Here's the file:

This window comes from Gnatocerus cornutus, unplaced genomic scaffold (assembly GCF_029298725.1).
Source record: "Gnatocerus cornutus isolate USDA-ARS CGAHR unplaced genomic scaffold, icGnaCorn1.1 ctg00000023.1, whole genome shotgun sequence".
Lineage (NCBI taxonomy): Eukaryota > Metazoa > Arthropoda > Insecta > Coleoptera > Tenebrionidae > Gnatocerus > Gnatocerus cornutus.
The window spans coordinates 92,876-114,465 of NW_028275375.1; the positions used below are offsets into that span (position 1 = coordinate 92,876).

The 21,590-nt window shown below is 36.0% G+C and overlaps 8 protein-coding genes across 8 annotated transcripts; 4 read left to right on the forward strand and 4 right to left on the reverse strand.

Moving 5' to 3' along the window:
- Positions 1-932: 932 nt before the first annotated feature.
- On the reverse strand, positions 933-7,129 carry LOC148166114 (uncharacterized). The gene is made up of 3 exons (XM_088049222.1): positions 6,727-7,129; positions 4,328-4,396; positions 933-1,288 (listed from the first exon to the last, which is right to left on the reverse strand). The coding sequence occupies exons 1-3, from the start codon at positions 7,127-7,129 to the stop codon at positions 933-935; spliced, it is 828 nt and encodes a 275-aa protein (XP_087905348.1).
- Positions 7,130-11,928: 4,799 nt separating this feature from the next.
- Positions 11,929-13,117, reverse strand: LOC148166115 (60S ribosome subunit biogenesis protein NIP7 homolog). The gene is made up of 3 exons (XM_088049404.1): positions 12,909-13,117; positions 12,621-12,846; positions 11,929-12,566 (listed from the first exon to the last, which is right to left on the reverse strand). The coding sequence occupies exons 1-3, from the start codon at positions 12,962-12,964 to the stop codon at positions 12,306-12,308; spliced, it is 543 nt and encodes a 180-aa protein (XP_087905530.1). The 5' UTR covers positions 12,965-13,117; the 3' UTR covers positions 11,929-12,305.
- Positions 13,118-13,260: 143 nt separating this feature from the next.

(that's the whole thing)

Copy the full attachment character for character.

This window comes from Gnatocerus cornutus, unplaced genomic scaffold (assembly GCF_029298725.1).
Source record: "Gnatocerus cornutus isolate USDA-ARS CGAHR unplaced genomic scaffold, icGnaCorn1.1 ctg00000023.1, whole genome shotgun sequence".
Lineage (NCBI taxonomy): Eukaryota > Metazoa > Arthropoda > Insecta > Coleoptera > Tenebrionidae > Gnatocerus > Gnatocerus cornutus.
The window spans coordinates 92,876-114,465 of NW_028275375.1; the positions used below are offsets into that span (position 1 = coordinate 92,876).

The 21,590-nt window shown below is 36.0% G+C and overlaps 8 protein-coding genes across 8 annotated transcripts; 4 read left to right on the forward strand and 4 right to left on the reverse strand.

Moving 5' to 3' along the window:
- Positions 1-932: 932 nt before the first annotated feature.
- On the reverse strand, positions 933-7,129 carry LOC148166114 (uncharacterized). The gene is made up of 3 exons (XM_088049222.1): positions 6,727-7,129; positions 4,328-4,396; positions 933-1,288 (listed from the first exon to the last, which is right to left on the reverse strand). The coding sequence occupies exons 1-3, from the start codon at positions 7,127-7,129 to the stop codon at positions 933-935; spliced, it is 828 nt and encodes a 275-aa protein (XP_087905348.1).
- Positions 7,130-11,928: 4,799 nt separating this feature from the next.
- Positions 11,929-13,117, reverse strand: LOC148166115 (60S ribosome subunit biogenesis protein NIP7 homolog). The gene is made up of 3 exons (XM_088049404.1): positions 12,909-13,117; positions 12,621-12,846; positions 11,929-12,566 (listed from the first exon to the last, which is right to left on the reverse strand). The coding sequence occupies exons 1-3, from the start codon at positions 12,962-12,964 to the stop codon at positions 12,306-12,308; spliced, it is 543 nt and encodes a 180-aa protein (XP_087905530.1). The 5' UTR covers positions 12,965-13,117; the 3' UTR covers positions 11,929-12,305.
- Positions 13,118-13,260: 143 nt separating this feature from the next.